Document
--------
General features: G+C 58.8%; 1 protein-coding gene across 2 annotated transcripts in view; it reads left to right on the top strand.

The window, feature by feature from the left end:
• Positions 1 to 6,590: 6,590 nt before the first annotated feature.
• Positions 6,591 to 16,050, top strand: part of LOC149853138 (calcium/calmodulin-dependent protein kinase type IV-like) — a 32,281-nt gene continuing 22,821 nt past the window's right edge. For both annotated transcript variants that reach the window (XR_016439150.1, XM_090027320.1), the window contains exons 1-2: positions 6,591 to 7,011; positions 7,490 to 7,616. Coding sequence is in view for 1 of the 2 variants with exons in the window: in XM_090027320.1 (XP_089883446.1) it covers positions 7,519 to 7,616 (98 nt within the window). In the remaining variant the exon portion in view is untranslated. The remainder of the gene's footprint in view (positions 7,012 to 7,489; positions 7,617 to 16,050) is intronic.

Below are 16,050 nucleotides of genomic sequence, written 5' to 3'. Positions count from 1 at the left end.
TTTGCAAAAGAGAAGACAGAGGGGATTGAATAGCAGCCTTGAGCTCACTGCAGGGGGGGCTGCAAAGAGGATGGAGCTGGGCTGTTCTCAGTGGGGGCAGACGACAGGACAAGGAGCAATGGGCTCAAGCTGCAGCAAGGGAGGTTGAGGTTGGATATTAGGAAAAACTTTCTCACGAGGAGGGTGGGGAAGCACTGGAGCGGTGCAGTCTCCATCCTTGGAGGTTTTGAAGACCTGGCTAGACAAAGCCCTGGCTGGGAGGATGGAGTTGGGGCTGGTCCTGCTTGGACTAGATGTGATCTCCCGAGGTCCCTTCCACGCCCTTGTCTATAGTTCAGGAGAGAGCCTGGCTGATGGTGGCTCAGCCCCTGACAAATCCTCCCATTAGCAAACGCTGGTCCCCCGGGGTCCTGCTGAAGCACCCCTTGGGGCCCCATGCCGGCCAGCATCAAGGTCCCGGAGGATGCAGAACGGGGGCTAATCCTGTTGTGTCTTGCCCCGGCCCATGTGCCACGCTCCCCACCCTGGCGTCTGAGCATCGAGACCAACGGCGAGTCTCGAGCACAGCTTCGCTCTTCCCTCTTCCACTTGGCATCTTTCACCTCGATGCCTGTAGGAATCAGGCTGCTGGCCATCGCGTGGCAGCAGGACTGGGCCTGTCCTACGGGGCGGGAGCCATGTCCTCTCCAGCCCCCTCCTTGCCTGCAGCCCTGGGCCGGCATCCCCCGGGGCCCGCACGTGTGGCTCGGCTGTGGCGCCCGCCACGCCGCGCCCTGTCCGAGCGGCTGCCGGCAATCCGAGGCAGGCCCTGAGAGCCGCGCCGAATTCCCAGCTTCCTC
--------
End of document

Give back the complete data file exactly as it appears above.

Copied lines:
General features: G+C 58.8%; 1 protein-coding gene across 2 annotated transcripts in view; it reads left to right on the top strand.

The window, feature by feature from the left end:
• Positions 1 to 6,590: 6,590 nt before the first annotated feature.
• Positions 6,591 to 16,050, top strand: part of LOC149853138 (calcium/calmodulin-dependent protein kinase type IV-like) — a 32,281-nt gene continuing 22,821 nt past the window's right edge. For both annotated transcript variants that reach the window (XR_016439150.1, XM_090027320.1), the window contains exons 1-2: positions 6,591 to 7,011; positions 7,490 to 7,616. Coding sequence is in view for 1 of the 2 variants with exons in the window: in XM_090027320.1 (XP_089883446.1) it covers positions 7,519 to 7,616 (98 nt within the window). In the remaining variant the exon portion in view is untranslated. The remainder of the gene's footprint in view (positions 7,012 to 7,489; positions 7,617 to 16,050) is intronic.

Below are 16,050 nucleotides of genomic sequence, written 5' to 3'. Positions count from 1 at the left end.
TTTGCAAAAGAGAAGACAGAGGGGATTGAATAGCAGCCTTGAGCTCACTGCAGGGGGGGCTGCAAAGAGGATGGAGCTGGGCTGTTCTCAGTGGGGGCAGACGACAGGACAAGGAGCAATGGGCTCAAGCTGCAGCAAGGGAGGTTGAGGTTGGATATTAGGAAAAACTTTCTCACGAGGAGGGTGGGGAAGCACTGGAGCGGTGCAGTCTCCATCCTTGGAGGTTTTGAAGACCTGGCTAGACAAAGCCCTGGCTGGGAGGATGGAGTTGGGGCTGGTCCTGCTTGGACTAGATGTGATCTCCCGAGGTCCCTTCCACGCCCTTGTCTATAGTTCAGGAGAGAGCCTGGCTGATGGTGGCTCAGCCCCTGACAAATCCTCCCATTAGCAAACGCTGGTCCCCCGGGGTCCTGCTGAAGCACCCCTTGGGGCCCCATGCCGGCCAGCATCAAGGTCCCGGAGGATGCAGAACGGGGGCTAATCCTGTTGTGTCTTGCCCCGGCCCATGTGCCACGCTCCCCACCCTGGCGTCTGAGCATCGAGACCAACGGCGAGTCTCGAGCACAGCTTCGCTCTTCCCTCTTCCACTTGGCATCTTTCACCTCGATGCCTGTAGGAATCAGGCTGCTGGCCATCGCGTGGCAGCAGGACTGGGCCTGTCCTACGGGGCGGGAGCCATGTCCTCTCCAGCCCCCTCCTTGCCTGCAGCCCTGGGCCGGCATCCCCCGGGGCCCGCACGTGTGGCTCGGCTGTGGCGCCCGCCACGCCGCGCCCTGTCCGAGCGGCTGCCGGCAATCCGAGGCAGGCCCTGAGAGCCGCGCCGAATTCCCAGCTTCCTC